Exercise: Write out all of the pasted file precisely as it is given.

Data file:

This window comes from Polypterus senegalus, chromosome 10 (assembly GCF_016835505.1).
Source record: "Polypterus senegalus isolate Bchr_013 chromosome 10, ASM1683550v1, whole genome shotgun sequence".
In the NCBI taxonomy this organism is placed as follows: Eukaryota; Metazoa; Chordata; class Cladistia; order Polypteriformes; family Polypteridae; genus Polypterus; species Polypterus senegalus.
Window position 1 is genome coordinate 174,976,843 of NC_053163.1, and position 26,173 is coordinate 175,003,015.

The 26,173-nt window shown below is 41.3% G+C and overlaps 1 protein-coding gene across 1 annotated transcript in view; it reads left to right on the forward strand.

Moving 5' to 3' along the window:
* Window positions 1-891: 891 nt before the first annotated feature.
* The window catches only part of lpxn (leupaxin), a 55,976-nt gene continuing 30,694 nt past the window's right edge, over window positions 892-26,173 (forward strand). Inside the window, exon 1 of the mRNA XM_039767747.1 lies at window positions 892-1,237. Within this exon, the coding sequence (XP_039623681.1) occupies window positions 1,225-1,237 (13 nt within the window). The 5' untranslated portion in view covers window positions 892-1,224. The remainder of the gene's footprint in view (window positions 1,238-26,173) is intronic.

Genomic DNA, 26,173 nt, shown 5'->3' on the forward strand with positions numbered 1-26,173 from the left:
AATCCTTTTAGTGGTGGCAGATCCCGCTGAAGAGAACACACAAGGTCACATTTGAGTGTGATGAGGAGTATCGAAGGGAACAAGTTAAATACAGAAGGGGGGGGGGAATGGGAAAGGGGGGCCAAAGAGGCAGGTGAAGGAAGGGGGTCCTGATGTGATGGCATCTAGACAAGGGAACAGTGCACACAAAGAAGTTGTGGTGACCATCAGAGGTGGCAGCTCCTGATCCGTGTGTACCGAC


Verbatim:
This window comes from Polypterus senegalus, chromosome 10 (assembly GCF_016835505.1).
Source record: "Polypterus senegalus isolate Bchr_013 chromosome 10, ASM1683550v1, whole genome shotgun sequence".
In the NCBI taxonomy this organism is placed as follows: Eukaryota; Metazoa; Chordata; class Cladistia; order Polypteriformes; family Polypteridae; genus Polypterus; species Polypterus senegalus.
Window position 1 is genome coordinate 174,976,843 of NC_053163.1, and position 26,173 is coordinate 175,003,015.

The 26,173-nt window shown below is 41.3% G+C and overlaps 1 protein-coding gene across 1 annotated transcript in view; it reads left to right on the forward strand.

Moving 5' to 3' along the window:
* Window positions 1-891: 891 nt before the first annotated feature.
* The window catches only part of lpxn (leupaxin), a 55,976-nt gene continuing 30,694 nt past the window's right edge, over window positions 892-26,173 (forward strand). Inside the window, exon 1 of the mRNA XM_039767747.1 lies at window positions 892-1,237. Within this exon, the coding sequence (XP_039623681.1) occupies window positions 1,225-1,237 (13 nt within the window). The 5' untranslated portion in view covers window positions 892-1,224. The remainder of the gene's footprint in view (window positions 1,238-26,173) is intronic.

Genomic DNA, 26,173 nt, shown 5'->3' on the forward strand with positions numbered 1-26,173 from the left:
AATCCTTTTAGTGGTGGCAGATCCCGCTGAAGAGAACACACAAGGTCACATTTGAGTGTGATGAGGAGTATCGAAGGGAACAAGTTAAATACAGAAGGGGGGGGGGAATGGGAAAGGGGGGCCAAAGAGGCAGGTGAAGGAAGGGGGTCCTGATGTGATGGCATCTAGACAAGGGAACAGTGCACACAAAGAAGTTGTGGTGACCATCAGAGGTGGCAGCTCCTGATCCGTGTGTACCGAC